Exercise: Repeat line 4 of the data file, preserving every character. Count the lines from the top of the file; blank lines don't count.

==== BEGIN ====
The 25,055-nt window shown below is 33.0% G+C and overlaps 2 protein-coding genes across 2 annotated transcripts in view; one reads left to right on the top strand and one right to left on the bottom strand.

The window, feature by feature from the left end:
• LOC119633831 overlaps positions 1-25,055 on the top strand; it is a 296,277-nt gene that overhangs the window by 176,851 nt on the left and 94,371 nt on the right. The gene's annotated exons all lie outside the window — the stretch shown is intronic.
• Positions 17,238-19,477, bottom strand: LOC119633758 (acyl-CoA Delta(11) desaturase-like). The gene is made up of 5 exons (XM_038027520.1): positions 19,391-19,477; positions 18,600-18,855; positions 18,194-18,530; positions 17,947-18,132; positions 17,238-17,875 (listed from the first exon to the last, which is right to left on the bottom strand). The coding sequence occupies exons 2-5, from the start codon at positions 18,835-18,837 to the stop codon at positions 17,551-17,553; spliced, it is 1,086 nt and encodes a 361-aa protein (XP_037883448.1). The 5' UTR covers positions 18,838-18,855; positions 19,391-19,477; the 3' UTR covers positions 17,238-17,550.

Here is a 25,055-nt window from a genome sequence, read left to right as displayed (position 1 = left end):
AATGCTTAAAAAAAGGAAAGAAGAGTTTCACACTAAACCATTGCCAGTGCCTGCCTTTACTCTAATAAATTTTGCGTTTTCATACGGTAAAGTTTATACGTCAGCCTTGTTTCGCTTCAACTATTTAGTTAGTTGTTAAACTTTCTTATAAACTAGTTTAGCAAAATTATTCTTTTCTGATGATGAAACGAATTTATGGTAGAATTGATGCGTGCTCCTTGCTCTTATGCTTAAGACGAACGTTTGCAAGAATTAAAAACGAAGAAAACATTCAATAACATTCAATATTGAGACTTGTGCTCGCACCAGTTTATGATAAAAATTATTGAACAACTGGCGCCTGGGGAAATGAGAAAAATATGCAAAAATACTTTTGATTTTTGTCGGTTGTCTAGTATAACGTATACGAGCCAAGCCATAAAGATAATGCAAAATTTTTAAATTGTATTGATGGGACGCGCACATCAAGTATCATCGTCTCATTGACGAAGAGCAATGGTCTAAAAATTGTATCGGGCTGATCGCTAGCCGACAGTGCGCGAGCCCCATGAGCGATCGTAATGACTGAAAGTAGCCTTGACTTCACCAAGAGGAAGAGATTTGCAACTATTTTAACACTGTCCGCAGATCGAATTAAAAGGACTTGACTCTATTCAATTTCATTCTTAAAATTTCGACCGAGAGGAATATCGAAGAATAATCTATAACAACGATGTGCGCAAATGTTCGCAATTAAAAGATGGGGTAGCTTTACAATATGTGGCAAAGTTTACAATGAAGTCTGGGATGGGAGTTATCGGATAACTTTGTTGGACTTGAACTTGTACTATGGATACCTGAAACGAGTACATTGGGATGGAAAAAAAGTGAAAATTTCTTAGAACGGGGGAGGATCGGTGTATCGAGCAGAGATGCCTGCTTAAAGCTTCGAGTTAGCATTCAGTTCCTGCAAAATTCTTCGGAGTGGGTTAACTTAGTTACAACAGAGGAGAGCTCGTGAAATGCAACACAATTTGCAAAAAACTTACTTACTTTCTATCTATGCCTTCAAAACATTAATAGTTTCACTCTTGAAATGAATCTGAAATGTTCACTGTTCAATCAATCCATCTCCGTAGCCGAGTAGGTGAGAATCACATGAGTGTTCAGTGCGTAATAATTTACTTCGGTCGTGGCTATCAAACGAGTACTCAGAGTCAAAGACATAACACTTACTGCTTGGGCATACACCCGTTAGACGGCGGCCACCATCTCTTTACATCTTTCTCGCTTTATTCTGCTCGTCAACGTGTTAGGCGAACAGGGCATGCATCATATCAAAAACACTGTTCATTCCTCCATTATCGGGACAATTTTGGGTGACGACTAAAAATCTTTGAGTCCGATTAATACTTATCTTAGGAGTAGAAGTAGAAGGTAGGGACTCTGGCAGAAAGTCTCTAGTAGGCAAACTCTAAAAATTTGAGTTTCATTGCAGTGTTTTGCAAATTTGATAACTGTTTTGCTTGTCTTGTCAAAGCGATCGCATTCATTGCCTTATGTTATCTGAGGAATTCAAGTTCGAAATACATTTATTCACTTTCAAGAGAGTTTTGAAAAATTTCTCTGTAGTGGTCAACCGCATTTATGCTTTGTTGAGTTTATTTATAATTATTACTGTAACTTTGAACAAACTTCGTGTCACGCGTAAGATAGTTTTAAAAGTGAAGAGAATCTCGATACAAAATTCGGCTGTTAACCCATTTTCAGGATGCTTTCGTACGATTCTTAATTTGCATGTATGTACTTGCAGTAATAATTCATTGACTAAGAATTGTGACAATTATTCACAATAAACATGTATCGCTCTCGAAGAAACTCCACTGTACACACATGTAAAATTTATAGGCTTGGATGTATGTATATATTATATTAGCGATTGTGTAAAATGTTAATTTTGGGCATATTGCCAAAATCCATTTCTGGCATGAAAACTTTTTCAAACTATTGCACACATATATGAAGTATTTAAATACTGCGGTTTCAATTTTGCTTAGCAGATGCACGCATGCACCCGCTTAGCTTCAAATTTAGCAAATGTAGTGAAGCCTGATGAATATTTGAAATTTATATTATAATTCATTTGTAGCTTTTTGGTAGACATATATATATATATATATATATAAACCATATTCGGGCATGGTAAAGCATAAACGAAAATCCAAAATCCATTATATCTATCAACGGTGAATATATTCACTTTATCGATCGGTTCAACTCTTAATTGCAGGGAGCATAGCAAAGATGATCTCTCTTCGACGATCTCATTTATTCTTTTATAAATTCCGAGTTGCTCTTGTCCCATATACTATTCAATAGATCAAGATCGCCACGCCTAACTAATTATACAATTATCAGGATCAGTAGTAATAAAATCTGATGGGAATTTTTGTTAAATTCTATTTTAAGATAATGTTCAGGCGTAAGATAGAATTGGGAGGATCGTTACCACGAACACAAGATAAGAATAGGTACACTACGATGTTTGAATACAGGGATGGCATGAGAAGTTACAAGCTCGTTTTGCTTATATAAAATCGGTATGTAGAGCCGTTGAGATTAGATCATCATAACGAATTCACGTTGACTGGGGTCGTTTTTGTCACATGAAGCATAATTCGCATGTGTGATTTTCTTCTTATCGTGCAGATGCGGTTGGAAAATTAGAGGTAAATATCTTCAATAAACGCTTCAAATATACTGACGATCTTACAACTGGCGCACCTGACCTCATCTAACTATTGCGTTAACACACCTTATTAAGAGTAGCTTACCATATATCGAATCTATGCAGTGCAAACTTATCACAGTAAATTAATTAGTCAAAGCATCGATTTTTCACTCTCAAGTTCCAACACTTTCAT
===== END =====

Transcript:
• Positions 17,238-19,477, bottom strand: LOC119633758 (acyl-CoA Delta(11) desaturase-like). The gene is made up of 5 exons (XM_038027520.1): positions 19,391-19,477; positions 18,600-18,855; positions 18,194-18,530; positions 17,947-18,132; positions 17,238-17,875 (listed from the first exon to the last, which is right to left on the bottom strand). The coding sequence occupies exons 2-5, from the start codon at positions 18,835-18,837 to the stop codon at positions 17,551-17,553; spliced, it is 1,086 nt and encodes a 361-aa protein (XP_037883448.1). The 5' UTR covers positions 18,838-18,855; positions 19,391-19,477; the 3' UTR covers positions 17,238-17,550.